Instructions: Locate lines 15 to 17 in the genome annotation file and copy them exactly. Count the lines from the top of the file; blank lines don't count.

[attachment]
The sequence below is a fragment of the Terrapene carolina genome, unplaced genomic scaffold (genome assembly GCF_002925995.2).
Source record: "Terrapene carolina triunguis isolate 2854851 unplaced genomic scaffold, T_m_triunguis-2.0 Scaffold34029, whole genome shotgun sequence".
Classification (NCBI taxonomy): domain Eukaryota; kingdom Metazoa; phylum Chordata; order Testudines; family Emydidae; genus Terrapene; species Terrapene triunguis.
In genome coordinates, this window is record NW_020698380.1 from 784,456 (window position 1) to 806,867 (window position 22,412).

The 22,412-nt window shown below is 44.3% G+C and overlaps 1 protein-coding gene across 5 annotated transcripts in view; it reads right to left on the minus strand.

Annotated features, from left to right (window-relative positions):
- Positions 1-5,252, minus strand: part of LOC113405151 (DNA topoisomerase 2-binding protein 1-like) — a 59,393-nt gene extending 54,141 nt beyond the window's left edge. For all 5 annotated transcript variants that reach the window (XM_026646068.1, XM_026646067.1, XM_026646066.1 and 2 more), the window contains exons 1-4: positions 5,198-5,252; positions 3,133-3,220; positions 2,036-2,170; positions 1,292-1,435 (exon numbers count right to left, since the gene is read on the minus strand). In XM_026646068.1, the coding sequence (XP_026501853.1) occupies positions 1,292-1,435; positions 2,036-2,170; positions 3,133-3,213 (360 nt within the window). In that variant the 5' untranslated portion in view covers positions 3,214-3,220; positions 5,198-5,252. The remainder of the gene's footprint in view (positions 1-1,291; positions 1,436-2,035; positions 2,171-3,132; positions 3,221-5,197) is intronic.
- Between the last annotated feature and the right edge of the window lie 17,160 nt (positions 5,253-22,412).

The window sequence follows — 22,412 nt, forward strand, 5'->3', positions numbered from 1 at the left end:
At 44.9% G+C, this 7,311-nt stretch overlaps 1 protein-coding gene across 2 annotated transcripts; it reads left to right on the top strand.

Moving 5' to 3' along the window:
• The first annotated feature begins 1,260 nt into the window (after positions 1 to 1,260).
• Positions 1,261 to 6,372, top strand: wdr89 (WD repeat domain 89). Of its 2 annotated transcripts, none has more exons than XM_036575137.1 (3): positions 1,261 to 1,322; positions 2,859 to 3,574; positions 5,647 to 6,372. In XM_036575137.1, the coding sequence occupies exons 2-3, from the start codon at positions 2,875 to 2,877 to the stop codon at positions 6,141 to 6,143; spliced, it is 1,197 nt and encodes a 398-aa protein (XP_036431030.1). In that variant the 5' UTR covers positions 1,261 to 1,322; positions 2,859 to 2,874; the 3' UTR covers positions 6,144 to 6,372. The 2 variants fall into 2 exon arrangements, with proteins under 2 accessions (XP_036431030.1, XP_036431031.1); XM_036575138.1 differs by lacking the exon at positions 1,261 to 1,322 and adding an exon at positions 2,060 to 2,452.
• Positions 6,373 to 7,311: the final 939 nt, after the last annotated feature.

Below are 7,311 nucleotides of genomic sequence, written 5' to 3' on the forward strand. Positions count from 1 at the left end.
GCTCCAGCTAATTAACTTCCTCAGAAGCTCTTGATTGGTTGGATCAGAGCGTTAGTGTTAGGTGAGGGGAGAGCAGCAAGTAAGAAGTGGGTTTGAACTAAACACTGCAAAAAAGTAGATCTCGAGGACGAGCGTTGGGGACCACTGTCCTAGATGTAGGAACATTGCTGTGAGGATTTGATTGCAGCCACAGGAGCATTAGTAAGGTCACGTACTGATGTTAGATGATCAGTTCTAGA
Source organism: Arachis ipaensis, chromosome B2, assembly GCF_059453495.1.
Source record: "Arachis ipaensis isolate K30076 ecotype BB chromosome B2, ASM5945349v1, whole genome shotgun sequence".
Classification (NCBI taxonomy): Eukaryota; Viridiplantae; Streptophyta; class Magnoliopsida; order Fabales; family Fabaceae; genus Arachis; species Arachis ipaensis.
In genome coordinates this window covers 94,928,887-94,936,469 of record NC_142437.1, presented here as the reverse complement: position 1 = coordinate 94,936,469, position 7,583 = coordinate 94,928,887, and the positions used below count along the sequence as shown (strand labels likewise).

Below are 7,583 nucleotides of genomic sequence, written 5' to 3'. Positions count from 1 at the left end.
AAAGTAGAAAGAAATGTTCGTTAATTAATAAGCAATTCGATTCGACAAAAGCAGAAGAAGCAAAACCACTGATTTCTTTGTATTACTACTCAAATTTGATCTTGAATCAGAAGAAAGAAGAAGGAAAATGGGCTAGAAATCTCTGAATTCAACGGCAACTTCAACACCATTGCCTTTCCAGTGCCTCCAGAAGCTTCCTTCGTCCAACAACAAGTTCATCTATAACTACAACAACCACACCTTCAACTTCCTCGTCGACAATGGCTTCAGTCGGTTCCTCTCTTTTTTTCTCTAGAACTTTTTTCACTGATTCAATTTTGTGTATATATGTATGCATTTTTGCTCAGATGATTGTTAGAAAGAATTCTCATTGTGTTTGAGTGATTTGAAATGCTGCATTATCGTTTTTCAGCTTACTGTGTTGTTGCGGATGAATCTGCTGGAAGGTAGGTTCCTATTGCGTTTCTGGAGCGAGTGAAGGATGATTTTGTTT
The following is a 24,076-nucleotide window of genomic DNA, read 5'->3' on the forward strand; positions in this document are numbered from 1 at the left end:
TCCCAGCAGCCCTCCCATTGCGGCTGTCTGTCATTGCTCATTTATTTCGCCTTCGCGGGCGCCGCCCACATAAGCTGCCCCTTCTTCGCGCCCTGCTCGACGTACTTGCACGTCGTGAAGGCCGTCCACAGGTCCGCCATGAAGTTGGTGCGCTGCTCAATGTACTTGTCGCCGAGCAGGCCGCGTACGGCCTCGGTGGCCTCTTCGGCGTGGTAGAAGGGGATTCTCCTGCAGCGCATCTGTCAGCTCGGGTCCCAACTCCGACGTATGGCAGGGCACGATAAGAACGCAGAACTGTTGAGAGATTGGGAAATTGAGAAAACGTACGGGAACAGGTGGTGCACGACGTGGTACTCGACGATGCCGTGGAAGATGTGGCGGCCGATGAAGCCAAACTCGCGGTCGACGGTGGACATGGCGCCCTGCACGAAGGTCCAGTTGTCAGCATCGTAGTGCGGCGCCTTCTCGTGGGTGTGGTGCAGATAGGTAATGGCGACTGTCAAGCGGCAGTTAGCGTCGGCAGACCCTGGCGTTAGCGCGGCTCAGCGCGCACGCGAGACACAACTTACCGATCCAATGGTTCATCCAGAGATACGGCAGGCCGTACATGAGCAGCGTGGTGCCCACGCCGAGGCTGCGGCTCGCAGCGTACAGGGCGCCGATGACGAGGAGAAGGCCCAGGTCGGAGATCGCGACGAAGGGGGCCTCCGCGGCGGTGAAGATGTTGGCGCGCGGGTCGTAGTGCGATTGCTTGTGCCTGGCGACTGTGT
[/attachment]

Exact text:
Below are 7,311 nucleotides of genomic sequence, written 5' to 3' on the forward strand. Positions count from 1 at the left end.
GCTCCAGCTAATTAACTTCCTCAGAAGCTCTTGATTGGTTGGATCAGAGCGTTAGTGTTAGGTGAGGGGAGAGCAGCAAGTAAGAAGTGGGTTTGAACTAAACACTGCAAAAAAGTAGATCTCGAGGACGAGCGTTGGGGACCACTGTCCTAGATGTAGGAACATTGCTGTGAGGATTTGATTGCAGCCACAGGAGCATTAGTAAGGTCACGTACTGATGTTAGATGATCAGTTCTAGA
Source organism: Arachis ipaensis, chromosome B2, assembly GCF_059453495.1.